4 Equilibrium positions and rates of reaction – an overview
So far you have seen that if a chemical reaction is to occur at a particular temperature, two conditions must be fulfilled.
What are these conditions?
The equilibrium constant must be sufficiently large, and reaction rate sufficiently great.
So there is a crucial distinction between the equilibrium constant and the rate and this reveals itself in Figure 2.
The figure shows two different pathways by which the reactants can change into the products, but both routes begin at the same reactant energy level, and finish at the same product energy level. Regardless of reaction pathway, the energy difference between reactants and products is the same.
It is an energy difference between reactants and products that determines the equilibrium constant of a reaction, and therefore the equilibrium position. The fact that both pathways have the same energy difference, and therefore the same equilibrium constant, shows that the equilibrium constant in a reaction is not affected by how reactants change into products. With equilibrium constants, the nature and energies of the initial and final states are everything; what happens in between is immaterial.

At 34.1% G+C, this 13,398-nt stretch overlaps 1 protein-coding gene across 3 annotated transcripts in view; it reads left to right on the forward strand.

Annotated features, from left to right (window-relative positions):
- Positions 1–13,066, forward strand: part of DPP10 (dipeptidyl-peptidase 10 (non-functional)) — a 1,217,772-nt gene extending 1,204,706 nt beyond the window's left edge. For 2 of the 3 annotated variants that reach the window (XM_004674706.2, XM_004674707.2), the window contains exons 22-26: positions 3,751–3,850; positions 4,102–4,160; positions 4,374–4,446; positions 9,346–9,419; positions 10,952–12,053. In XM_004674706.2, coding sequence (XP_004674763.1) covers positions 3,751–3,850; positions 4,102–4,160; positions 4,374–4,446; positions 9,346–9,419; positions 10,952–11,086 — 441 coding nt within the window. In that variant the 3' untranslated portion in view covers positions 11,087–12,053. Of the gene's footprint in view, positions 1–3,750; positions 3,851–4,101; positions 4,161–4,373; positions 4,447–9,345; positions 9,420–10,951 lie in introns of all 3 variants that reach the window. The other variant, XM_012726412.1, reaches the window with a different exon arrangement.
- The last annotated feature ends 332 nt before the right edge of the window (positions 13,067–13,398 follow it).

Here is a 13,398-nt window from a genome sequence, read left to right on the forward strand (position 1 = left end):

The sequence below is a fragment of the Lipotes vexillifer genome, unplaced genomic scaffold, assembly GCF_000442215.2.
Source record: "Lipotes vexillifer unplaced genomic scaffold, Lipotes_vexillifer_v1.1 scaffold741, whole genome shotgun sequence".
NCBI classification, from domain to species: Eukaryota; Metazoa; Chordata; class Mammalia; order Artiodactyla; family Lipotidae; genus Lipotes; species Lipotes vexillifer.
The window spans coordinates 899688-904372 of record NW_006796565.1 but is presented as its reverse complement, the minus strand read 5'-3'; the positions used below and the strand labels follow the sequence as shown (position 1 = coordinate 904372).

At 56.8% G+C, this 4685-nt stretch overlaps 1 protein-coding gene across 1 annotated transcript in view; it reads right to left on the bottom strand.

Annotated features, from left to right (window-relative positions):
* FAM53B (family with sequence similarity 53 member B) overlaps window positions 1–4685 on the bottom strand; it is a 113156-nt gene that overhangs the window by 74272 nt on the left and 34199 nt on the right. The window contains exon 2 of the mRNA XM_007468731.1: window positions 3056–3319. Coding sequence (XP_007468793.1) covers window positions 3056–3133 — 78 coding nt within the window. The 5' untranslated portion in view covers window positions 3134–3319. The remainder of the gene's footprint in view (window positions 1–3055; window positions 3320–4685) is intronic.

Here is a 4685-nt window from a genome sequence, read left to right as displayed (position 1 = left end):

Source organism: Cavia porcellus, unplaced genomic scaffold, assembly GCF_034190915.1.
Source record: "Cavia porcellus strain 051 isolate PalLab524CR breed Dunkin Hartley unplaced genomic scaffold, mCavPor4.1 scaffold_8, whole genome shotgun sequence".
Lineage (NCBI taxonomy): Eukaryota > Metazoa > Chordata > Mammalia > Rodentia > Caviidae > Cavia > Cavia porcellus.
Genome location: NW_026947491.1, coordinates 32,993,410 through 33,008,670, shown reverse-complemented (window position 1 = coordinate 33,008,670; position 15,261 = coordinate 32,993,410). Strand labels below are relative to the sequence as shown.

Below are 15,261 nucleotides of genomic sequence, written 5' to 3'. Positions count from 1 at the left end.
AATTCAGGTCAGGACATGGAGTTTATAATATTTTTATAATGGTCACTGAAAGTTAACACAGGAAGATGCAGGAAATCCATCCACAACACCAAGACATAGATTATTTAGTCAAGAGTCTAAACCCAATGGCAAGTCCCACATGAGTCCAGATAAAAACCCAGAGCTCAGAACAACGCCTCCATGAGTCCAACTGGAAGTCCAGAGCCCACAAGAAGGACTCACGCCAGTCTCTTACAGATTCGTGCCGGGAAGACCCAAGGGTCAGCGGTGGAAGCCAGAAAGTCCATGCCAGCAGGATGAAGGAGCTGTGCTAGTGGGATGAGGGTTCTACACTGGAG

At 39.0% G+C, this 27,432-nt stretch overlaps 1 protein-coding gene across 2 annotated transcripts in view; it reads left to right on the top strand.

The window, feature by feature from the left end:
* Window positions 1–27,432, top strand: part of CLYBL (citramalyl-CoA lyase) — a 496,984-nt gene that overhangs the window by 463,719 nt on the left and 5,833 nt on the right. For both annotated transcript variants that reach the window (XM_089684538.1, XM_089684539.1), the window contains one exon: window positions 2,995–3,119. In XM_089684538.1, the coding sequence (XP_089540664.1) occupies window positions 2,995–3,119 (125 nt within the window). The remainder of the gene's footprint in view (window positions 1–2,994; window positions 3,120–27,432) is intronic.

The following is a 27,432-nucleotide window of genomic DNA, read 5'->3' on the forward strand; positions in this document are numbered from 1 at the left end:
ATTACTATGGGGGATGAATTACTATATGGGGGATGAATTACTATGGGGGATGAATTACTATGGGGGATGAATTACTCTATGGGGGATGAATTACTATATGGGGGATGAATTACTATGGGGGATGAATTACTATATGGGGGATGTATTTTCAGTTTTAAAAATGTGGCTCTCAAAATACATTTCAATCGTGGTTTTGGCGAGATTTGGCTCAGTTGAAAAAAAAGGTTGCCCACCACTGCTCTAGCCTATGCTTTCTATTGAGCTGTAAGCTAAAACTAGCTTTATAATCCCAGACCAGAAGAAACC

When we turn to reaction rates, this is not so. In Figure 2, both routes start with the same reactants, and end with the same products, but the intervening stages along each pathway are very different. Such sequences of intervening stages are called reaction mechanisms, and the mechanism in the presence of a catalyst delivers a smaller energy barrier and a faster rate than the one that pertains when the catalyst is absent. With rates of reaction, therefore, the mechanism is crucial.